There’s a lot of suspect legislation introduced in the county Legislature, as with all lawmaking bodies, drawn up for no other purposes than to grab headlines or pander to voters.
A bill crafted by Legislator Jon Cooper of Lloyd Harbor that would create a countywide public registry of convicted animal abusers doesn’t fall into that category. While it may please plenty of constituents, the potential outcomes of such a law would help better our communities in Suffolk County, where each month it seems a resident is hauled away in cuffs for gross abuse or neglect of animals — be it dogs, horses or exotic pets.
Under the proposal, the names of those found guilty of abuse would forever be listed on a public registry, much like the state’s sex offender registry, along with the offenders’ photos and addresses.
However, unlike the popular sex offender registry — the effectiveness of which is still being debated, as the vast majority of sex abuse victims are targeted by people they know — the lives of animal abusers won’t be utterly ruined if their names are listed publicly. Unless a convicted offender were going to adopt a pet or, say, work with animals, he or she would likely still be able to find a job or housing in Suffolk while trying to move on after serving time.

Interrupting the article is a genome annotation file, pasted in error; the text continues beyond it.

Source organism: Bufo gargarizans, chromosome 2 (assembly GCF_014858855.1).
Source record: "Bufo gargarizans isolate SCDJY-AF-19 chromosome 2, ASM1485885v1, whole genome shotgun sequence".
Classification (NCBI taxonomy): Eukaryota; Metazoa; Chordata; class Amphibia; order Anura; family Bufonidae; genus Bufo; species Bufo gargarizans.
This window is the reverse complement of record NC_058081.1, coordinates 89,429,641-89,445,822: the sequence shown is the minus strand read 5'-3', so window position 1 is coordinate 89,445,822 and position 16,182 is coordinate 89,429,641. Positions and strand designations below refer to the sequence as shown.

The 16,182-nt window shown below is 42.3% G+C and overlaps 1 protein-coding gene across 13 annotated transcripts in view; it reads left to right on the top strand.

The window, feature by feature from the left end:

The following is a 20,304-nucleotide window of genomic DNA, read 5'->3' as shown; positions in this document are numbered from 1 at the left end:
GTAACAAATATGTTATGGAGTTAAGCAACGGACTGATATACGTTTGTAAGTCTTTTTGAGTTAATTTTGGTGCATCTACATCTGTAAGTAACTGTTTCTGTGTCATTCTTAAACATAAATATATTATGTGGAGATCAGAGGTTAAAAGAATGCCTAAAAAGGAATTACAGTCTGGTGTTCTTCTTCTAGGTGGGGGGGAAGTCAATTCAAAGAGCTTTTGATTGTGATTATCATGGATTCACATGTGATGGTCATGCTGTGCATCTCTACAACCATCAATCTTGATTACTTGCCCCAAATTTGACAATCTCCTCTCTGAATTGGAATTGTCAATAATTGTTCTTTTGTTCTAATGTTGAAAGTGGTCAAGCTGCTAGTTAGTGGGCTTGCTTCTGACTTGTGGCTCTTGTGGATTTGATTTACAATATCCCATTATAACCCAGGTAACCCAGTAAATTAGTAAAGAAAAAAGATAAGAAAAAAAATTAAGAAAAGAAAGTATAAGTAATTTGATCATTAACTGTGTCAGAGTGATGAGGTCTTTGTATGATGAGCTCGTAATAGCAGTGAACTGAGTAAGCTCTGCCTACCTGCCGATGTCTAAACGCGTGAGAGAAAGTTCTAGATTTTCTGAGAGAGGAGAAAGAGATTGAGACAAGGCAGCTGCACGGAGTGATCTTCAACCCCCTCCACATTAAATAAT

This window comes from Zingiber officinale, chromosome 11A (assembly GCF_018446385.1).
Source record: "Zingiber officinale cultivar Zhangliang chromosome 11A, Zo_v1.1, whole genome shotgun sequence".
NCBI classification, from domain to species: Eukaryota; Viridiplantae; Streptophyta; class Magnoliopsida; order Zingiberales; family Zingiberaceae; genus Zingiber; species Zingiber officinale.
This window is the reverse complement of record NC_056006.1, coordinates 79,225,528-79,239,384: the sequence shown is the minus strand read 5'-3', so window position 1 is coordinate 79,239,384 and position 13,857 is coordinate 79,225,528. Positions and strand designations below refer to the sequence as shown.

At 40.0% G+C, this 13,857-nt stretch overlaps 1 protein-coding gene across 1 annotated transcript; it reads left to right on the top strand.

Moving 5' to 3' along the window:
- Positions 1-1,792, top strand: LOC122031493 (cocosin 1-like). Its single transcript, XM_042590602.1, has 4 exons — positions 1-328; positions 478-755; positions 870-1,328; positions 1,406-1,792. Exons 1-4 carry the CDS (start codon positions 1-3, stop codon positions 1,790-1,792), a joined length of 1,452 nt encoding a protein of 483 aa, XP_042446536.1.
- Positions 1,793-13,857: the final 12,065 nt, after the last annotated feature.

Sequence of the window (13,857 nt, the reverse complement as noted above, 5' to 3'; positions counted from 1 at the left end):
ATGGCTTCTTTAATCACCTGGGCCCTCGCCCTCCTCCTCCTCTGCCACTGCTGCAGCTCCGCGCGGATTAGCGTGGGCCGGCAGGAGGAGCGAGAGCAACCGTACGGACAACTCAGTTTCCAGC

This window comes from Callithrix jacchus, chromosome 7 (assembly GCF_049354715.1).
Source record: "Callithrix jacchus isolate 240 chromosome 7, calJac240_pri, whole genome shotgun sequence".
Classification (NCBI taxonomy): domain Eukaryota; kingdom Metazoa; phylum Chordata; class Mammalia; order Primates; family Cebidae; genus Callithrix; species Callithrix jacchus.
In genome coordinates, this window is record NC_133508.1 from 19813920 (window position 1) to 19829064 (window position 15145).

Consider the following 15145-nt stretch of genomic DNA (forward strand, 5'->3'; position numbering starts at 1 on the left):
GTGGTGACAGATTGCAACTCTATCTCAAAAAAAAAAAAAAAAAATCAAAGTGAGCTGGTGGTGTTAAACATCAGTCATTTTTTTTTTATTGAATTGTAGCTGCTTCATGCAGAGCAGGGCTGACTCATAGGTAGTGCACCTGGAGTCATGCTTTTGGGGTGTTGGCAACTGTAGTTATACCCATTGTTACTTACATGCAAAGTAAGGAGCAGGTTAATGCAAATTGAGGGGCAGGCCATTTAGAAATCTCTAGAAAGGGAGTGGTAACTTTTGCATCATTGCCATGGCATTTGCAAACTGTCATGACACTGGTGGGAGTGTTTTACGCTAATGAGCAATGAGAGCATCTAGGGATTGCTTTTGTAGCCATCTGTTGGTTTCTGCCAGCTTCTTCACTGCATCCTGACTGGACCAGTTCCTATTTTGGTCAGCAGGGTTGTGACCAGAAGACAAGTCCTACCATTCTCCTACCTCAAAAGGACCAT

But the risk of ongoing public shame might give potential animal abusers pause before starting or continuing abusive actions toward a cat, dog or any creature. And that could help the potential abuser, as well as other members of our communities. Consider what we’ve reported this week: that a 2005 study in the Journal of Community Health found that pet abuse was one of five factors that predicted other abusive behaviors.
Provided the Suffolk County SPCA can fund the program, with help from fees paid by convicted abusers, our county lawmakers and executive should approve this bill, which could be voted on as soon as this fall. Such a measure would be the first in any municipality in the U.S. That’s a distinction Suffolk County should be known for.